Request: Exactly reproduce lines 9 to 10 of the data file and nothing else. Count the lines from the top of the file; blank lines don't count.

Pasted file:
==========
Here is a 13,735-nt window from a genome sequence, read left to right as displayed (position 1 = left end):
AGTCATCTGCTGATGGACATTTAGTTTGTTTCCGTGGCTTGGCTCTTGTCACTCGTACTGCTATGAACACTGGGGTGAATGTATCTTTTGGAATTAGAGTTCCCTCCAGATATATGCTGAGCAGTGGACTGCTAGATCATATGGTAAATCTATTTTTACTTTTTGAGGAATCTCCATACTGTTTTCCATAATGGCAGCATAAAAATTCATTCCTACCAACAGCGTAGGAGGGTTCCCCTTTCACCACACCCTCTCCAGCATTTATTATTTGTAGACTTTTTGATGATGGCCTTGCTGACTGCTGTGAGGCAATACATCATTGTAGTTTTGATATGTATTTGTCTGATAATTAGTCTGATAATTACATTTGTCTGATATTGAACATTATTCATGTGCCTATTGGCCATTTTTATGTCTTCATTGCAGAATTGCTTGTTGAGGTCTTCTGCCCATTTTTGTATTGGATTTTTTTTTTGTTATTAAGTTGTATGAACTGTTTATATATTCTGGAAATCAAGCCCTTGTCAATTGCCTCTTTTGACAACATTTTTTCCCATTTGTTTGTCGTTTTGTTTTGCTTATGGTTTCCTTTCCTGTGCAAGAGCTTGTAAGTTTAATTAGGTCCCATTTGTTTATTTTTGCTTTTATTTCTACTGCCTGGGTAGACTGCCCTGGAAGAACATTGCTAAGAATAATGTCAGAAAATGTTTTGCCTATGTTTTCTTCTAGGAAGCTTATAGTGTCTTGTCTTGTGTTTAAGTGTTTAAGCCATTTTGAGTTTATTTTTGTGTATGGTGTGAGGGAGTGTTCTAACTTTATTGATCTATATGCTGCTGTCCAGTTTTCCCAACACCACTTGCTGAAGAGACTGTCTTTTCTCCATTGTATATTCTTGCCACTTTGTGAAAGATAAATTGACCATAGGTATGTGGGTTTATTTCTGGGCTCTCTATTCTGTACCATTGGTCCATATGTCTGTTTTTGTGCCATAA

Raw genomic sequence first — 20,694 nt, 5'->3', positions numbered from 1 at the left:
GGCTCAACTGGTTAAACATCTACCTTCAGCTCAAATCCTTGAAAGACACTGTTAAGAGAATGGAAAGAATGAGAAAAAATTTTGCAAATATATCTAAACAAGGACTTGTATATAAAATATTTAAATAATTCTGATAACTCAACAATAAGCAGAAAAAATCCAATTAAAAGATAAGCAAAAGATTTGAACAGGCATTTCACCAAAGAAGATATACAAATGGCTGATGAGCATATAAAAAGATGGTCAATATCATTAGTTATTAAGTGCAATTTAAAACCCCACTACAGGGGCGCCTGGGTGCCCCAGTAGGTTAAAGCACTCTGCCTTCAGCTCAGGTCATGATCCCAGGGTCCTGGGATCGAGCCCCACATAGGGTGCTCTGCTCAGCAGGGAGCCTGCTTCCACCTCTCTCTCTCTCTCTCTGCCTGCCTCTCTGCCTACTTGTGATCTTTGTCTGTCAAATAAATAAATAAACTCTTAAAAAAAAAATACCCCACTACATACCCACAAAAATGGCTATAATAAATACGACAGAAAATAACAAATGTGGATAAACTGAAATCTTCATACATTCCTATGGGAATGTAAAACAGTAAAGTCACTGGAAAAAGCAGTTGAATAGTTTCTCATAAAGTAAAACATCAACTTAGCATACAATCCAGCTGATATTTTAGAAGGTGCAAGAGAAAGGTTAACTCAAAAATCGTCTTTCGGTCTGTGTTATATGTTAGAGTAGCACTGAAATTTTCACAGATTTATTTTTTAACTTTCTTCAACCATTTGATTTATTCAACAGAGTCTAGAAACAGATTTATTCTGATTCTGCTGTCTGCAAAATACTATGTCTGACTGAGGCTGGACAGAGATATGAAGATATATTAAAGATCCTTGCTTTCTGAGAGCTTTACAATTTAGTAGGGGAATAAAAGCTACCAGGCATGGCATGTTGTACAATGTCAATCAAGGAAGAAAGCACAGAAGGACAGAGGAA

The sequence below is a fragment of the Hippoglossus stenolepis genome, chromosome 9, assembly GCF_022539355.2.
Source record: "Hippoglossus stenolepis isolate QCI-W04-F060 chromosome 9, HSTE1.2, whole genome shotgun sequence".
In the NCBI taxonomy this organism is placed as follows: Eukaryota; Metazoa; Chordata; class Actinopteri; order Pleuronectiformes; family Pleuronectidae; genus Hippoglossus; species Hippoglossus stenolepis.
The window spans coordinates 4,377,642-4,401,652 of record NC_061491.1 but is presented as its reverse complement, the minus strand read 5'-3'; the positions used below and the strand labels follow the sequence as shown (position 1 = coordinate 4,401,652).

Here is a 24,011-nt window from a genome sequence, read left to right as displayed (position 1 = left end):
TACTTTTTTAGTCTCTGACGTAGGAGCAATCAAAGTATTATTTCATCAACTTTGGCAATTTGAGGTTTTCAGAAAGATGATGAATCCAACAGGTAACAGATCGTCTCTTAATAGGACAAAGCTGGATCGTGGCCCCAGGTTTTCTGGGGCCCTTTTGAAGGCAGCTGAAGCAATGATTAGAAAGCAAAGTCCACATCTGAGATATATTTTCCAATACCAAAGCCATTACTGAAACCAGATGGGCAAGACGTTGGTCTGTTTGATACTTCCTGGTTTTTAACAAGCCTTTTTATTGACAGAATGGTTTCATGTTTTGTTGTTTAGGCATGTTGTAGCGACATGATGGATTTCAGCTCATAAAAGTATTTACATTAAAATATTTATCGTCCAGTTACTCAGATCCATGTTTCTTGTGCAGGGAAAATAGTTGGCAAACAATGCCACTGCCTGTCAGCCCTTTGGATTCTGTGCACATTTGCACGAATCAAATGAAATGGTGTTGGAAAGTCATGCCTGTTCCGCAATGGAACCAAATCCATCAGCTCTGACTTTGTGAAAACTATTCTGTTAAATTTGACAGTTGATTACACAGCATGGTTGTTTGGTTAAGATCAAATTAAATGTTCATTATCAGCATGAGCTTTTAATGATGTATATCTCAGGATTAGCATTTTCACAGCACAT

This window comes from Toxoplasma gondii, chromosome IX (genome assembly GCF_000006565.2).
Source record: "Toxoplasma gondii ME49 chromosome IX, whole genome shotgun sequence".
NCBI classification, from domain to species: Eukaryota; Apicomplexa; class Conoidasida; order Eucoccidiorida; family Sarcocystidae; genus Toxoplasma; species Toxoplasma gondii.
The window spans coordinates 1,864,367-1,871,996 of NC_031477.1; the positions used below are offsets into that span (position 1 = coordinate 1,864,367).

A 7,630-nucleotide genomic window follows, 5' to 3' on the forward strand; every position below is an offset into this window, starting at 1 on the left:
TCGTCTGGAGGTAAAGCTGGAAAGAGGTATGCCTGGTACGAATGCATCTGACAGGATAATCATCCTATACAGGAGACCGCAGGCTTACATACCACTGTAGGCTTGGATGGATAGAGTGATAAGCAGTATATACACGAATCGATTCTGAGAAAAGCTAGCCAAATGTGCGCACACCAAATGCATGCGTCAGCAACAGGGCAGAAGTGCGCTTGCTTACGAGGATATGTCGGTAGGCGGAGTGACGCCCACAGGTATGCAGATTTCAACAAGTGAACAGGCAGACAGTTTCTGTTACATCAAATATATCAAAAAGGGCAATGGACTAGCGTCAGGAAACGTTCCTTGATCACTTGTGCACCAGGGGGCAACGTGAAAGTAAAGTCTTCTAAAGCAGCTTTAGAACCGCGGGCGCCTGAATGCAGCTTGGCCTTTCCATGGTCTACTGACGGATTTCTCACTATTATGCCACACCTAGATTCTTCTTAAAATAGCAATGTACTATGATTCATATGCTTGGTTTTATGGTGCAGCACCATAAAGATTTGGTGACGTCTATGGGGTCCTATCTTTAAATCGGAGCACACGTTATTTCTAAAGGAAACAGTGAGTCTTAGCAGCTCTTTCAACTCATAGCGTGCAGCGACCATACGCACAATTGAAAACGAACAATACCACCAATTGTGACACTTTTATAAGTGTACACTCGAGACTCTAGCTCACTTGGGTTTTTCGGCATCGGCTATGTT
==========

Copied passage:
Here is a 24,011-nt window from a genome sequence, read left to right as displayed (position 1 = left end):
TACTTTTTTAGTCTCTGACGTAGGAGCAATCAAAGTATTATTTCATCAACTTTGGCAATTTGAGGTTTTCAGAAAGATGATGAATCCAACAGGTAACAGATCGTCTCTTAATAGGACAAAGCTGGATCGTGGCCCCAGGTTTTCTGGGGCCCTTTTGAAGGCAGCTGAAGCAATGATTAGAAAGCAAAGTCCACATCTGAGATATATTTTCCAATACCAAAGCCATTACTGAAACCAGATGGGCAAGACGTTGGTCTGTTTGATACTTCCTGGTTTTTAACAAGCCTTTTTATTGACAGAATGGTTTCATGTTTTGTTGTTTAGGCATGTTGTAGCGACATGATGGATTTCAGCTCATAAAAGTATTTACATTAAAATATTTATCGTCCAGTTACTCAGATCCATGTTTCTTGTGCAGGGAAAATAGTTGGCAAACAATGCCACTGCCTGTCAGCCCTTTGGATTCTGTGCACATTTGCACGAATCAAATGAAATGGTGTTGGAAAGTCATGCCTGTTCCGCAATGGAACCAAATCCATCAGCTCTGACTTTGTGAAAACTATTCTGTTAAATTTGACAGTTGATTACACAGCATGGTTGTTTGGTTAAGATCAAATTAAATGTTCATTATCAGCATGAGCTTTTAATGATGTATATCTCAGGATTAGCATTTTCACAGCACAT